Wednesday, October 30, 2013

No Waste Wednesday #40–Traveling

Long time, no post.  Sorry.  Catching up now.

southern_ohioSpent a girls’ long weekend with my sisters and mom in southern Ohio this month (one sister is on work assignment in the area).  I have to say minimizing waste while traveling is almost impossible.  Obviously, you can’t take your own water or beverage on your flight.  The options to bring an empty canister to fill later past security are lacking.  Due to health concerns everything is focused on disposable items.  I am not sure how to counter this.  A pretty pathetic situation for many reasons.

But, the visit was fabulous.  My sister bought a historic home in Jackson, Ohio built 120 years ago.  I tend to pooh-pooh the supernatural, but I had my moments.  Was it “smoke” that filled the room the first night or were my eyes tired and unfocused? 

Sister Tracy did a wonderful job furnishing the home in thrift finds and wonderful purchases on  A great front porch for my mom, sister #2, me and the Ohio sister to gather in the evenings for several bottles of wine.  With leaves turning and unseasonably warm weather, we had a wonderful time.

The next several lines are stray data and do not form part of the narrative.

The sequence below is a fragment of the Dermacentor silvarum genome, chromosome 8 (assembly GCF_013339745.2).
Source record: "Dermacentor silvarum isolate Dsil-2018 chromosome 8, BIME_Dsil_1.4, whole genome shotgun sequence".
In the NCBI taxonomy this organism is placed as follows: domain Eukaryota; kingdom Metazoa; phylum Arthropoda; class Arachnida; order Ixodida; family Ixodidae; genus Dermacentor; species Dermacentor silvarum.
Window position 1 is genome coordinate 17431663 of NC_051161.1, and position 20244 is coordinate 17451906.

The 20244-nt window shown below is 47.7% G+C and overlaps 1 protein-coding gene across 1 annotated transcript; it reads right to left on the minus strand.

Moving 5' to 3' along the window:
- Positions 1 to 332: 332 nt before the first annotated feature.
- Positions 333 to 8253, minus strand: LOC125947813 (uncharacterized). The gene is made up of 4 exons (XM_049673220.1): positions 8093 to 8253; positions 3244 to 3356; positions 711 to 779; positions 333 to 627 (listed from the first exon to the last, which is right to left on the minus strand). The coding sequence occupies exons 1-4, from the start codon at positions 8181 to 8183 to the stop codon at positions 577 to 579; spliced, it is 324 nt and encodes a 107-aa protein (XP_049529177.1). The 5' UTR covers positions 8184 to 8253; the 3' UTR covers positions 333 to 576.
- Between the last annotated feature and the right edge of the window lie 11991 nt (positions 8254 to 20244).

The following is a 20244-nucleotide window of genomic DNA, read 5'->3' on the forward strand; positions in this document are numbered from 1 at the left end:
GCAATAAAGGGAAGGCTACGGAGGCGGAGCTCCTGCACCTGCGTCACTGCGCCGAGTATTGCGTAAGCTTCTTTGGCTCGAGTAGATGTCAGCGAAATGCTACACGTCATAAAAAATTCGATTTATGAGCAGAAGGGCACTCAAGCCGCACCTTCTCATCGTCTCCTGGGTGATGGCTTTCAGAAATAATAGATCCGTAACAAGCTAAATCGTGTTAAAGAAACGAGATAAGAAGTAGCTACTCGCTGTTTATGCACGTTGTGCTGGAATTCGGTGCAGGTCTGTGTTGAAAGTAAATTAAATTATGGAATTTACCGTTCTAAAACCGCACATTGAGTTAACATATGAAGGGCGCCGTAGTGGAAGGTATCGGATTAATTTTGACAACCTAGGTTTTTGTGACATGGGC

Wednesday, October 2, 2013

No Waste Wednesday #39–Electronic Waste

computerwasteWashington State is working hard to at least recycle e-waste (computers, cell phones, televisions) through their E-Cycle Washington program.  But, I would love to see a proactive approach by manufacturers to “reuse” the shell somehow.  It seems as if the size of the units are now very close to the same as previous version such as flat screen televisions, iPhones, etc.   Probably not practicable—would certainly cut down on the amount waste, though.

For more information on the Washington State electronics recycling program,  visit E-Cycle Washington.

My laptop is nearing the end.  Will be looking into the recycling program to avoid adding to the heap.  According to the EPA’s 2009 figures (the year the program began in Washington), 82.3% of the 3.19 million tons of e-waste generated in this country ends up in landfills or incinerators, where dangerous toxins can leach into groundwater or get released into the air. The portion collected for recycling is largely exported to developing countries, which lack regulations to protect workers or the environment. In Washington, millions of pounds of unwanted electronic products were heading to landfills each year.

E-Cycle Washington has helped to change that by providing a comprehensive and convenient network of free collection sites. For the new program, the manufacturers have voluntarily committed to using recyclers who meet preferred standards developed by the Department of Ecology.

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